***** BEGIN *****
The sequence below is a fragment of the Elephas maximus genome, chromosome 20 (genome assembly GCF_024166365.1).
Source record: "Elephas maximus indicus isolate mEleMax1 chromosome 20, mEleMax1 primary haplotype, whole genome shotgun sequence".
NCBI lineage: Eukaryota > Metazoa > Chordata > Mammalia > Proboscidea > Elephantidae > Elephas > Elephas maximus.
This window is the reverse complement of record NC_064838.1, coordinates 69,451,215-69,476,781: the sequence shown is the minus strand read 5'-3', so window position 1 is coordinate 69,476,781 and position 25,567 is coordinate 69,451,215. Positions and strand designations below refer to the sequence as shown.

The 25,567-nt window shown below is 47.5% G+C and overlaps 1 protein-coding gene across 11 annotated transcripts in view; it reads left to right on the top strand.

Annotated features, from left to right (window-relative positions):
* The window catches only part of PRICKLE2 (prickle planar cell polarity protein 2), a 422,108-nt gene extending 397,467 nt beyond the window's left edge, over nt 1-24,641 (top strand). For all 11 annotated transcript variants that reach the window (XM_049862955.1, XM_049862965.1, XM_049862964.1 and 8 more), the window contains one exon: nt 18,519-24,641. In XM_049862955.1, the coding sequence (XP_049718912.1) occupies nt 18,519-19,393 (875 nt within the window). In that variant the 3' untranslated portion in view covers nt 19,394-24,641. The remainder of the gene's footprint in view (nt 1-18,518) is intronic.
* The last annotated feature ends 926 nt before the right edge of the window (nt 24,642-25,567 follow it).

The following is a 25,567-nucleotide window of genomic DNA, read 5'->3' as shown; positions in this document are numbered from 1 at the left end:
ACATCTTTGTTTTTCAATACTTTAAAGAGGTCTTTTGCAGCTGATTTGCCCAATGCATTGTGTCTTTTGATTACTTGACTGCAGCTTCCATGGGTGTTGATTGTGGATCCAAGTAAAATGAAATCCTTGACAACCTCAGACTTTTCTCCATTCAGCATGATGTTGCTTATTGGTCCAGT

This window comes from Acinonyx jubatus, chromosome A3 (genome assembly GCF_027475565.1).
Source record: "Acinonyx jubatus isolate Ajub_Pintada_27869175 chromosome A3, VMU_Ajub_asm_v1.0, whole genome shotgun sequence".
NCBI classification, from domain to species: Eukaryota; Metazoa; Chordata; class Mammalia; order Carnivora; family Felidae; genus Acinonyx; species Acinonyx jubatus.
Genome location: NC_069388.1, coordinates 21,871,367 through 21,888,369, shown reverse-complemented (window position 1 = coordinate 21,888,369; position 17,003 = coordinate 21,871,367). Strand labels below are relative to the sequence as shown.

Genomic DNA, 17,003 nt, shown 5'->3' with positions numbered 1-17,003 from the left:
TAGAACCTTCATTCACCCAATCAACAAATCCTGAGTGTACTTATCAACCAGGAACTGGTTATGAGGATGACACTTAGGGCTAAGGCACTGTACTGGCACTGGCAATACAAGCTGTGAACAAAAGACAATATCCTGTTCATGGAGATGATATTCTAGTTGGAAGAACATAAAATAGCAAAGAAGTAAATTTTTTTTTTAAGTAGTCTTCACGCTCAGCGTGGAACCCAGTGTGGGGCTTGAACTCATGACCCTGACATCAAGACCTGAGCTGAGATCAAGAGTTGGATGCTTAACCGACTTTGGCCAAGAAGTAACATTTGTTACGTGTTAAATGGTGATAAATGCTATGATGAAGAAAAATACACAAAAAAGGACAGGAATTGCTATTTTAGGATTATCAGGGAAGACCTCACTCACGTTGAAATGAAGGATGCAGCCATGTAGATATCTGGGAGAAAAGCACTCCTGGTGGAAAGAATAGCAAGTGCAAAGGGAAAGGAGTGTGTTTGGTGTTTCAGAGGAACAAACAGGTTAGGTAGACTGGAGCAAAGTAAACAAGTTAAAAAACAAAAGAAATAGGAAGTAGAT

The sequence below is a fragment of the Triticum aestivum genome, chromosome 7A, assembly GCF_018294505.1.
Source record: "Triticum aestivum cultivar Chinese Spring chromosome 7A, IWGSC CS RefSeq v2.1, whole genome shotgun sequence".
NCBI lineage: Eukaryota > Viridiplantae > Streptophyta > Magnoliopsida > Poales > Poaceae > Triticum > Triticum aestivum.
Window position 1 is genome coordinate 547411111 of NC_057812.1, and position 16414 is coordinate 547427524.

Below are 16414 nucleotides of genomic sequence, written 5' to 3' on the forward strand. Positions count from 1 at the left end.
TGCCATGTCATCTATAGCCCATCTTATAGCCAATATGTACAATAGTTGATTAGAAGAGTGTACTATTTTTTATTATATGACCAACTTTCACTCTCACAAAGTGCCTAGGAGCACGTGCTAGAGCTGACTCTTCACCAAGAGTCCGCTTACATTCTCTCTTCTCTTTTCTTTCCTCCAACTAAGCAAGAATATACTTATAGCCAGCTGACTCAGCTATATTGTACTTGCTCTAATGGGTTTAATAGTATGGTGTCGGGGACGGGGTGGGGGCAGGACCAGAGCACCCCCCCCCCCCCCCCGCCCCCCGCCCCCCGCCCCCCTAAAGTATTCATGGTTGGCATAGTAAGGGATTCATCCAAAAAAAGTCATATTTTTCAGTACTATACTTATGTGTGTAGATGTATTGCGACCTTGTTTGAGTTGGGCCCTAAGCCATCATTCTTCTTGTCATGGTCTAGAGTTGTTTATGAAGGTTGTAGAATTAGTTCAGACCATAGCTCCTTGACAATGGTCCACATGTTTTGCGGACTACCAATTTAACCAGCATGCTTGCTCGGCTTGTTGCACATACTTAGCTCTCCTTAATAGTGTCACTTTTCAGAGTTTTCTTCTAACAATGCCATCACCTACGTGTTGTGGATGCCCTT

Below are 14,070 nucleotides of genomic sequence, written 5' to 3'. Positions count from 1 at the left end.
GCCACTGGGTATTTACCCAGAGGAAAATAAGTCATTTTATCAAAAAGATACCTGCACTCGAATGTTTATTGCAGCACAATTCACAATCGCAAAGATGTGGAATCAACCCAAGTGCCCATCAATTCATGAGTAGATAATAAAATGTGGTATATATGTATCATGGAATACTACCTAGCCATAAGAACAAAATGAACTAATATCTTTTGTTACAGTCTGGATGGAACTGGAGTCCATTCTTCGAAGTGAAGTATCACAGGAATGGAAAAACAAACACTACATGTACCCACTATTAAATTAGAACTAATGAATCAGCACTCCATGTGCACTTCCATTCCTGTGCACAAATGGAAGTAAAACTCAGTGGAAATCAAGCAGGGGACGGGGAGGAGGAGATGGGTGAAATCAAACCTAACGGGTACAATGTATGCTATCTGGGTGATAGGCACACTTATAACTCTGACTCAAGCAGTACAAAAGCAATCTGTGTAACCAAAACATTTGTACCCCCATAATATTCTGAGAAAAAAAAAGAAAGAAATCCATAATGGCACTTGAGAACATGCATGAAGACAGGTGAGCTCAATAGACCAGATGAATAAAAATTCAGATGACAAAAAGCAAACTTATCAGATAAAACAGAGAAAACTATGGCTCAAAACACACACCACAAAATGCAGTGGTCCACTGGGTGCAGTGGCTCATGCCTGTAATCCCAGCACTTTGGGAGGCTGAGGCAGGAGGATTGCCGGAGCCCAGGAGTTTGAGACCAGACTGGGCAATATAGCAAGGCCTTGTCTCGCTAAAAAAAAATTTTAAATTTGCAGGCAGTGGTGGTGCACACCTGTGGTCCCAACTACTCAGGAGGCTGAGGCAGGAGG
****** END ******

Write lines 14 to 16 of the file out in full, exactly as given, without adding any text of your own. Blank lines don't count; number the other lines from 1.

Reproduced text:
Genome location: NC_069388.1, coordinates 21,871,367 through 21,888,369, shown reverse-complemented (window position 1 = coordinate 21,888,369; position 17,003 = coordinate 21,871,367). Strand labels below are relative to the sequence as shown.

Genomic DNA, 17,003 nt, shown 5'->3' with positions numbered 1-17,003 from the left:
TAGAACCTTCATTCACCCAATCAACAAATCCTGAGTGTACTTATCAACCAGGAACTGGTTATGAGGATGACACTTAGGGCTAAGGCACTGTACTGGCACTGGCAATACAAGCTGTGAACAAAAGACAATATCCTGTTCATGGAGATGATATTCTAGTTGGAAGAACATAAAATAGCAAAGAAGTAAATTTTTTTTTTAAGTAGTCTTCACGCTCAGCGTGGAACCCAGTGTGGGGCTTGAACTCATGACCCTGACATCAAGACCTGAGCTGAGATCAAGAGTTGGATGCTTAACCGACTTTGGCCAAGAAGTAACATTTGTTACGTGTTAAATGGTGATAAATGCTATGATGAAGAAAAATACACAAAAAAGGACAGGAATTGCTATTTTAGGATTATCAGGGAAGACCTCACTCACGTTGAAATGAAGGATGCAGCCATGTAGATATCTGGGAGAAAAGCACTCCTGGTGGAAAGAATAGCAAGTGCAAAGGGAAAGGAGTGTGTTTGGTGTTTCAGAGGAACAAACAGGTTAGGTAGACTGGAGCAAAGTAAACAAGTTAAAAAACAAAAGAAATAGGAAGTAGAT